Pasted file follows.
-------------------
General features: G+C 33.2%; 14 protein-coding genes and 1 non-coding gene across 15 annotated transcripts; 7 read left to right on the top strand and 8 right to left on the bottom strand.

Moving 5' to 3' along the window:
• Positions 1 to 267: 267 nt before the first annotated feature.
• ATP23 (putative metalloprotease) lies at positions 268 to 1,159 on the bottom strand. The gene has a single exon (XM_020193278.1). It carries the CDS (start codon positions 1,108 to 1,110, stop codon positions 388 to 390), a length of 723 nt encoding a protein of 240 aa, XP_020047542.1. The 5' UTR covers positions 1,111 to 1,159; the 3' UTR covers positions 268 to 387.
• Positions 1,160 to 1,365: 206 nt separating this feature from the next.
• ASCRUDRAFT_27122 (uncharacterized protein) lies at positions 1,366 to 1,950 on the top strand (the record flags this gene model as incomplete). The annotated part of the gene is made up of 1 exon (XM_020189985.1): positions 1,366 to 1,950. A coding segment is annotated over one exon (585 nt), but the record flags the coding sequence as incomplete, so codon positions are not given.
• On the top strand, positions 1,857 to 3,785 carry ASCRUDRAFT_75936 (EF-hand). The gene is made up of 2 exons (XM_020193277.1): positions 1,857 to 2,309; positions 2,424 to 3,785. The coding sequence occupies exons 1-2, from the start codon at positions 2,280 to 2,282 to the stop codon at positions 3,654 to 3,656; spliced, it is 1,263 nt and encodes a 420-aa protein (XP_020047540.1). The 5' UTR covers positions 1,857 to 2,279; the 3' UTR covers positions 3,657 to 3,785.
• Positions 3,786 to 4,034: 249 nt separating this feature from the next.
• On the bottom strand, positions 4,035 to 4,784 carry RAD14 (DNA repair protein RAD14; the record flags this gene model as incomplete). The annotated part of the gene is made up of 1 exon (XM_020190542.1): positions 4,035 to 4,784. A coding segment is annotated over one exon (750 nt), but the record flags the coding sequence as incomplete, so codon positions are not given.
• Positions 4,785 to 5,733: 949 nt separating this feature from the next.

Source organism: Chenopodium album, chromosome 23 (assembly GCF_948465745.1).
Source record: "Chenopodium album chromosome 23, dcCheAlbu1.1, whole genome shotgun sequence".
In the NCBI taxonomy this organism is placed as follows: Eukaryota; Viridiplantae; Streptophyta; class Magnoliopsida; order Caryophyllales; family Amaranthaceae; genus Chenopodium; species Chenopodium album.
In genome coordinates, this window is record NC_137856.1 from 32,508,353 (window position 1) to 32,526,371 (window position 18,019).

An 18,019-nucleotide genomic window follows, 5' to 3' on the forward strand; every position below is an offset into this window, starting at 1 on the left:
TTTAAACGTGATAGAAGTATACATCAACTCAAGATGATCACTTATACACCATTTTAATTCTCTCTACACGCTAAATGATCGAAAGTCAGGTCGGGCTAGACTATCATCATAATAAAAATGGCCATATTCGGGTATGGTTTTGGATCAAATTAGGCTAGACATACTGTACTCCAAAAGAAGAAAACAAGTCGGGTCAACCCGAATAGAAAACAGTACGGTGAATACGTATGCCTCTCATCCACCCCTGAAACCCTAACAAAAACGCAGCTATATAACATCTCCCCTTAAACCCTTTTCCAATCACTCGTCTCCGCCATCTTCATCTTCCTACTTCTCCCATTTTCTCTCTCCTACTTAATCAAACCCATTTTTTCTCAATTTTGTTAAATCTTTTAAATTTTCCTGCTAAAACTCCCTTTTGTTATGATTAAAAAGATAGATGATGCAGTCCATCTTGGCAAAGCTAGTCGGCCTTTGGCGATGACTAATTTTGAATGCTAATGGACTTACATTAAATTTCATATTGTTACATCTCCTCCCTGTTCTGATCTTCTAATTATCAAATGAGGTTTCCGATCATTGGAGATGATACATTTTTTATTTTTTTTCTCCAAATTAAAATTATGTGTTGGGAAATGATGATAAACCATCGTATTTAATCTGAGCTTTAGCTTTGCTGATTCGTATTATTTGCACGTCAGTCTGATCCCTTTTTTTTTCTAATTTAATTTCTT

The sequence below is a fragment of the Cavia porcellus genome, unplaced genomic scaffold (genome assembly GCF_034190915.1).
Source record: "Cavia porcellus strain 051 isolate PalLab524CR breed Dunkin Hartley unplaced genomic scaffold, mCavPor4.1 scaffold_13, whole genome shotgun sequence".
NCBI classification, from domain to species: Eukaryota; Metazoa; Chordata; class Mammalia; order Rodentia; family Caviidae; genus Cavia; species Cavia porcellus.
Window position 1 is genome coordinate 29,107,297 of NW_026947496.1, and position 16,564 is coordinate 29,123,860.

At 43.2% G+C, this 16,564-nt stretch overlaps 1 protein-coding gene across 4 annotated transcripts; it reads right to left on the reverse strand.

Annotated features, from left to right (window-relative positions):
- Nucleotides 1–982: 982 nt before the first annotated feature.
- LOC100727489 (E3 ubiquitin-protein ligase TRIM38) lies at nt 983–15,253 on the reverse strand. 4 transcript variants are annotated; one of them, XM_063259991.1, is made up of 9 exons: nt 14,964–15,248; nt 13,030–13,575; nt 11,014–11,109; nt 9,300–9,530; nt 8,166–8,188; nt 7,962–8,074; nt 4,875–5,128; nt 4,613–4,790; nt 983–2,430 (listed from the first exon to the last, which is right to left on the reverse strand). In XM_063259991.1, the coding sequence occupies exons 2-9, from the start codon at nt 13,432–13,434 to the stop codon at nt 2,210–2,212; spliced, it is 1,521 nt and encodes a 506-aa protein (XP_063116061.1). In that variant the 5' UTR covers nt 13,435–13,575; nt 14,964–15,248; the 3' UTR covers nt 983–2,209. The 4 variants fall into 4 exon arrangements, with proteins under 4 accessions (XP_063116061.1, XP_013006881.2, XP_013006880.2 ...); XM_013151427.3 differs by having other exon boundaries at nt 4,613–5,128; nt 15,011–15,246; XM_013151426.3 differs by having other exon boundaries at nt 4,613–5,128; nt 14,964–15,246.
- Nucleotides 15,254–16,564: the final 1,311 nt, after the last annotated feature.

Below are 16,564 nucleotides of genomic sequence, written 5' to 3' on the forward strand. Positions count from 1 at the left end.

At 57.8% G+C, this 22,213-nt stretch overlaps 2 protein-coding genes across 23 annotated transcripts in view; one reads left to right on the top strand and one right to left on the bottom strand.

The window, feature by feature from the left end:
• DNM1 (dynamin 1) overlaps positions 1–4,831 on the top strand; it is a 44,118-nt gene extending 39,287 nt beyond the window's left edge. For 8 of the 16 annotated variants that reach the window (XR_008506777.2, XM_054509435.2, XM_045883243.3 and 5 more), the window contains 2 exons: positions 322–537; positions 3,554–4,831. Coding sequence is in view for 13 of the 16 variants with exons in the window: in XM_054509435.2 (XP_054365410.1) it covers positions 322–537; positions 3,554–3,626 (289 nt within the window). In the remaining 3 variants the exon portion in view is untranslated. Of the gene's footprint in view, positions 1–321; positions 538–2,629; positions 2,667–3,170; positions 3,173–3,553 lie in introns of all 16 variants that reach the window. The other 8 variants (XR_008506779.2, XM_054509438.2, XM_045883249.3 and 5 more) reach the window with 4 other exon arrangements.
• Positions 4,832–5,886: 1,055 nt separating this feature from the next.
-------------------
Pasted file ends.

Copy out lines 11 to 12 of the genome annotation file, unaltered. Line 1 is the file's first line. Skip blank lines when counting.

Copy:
Source organism: Chenopodium album, chromosome 23 (assembly GCF_948465745.1).
Source record: "Chenopodium album chromosome 23, dcCheAlbu1.1, whole genome shotgun sequence".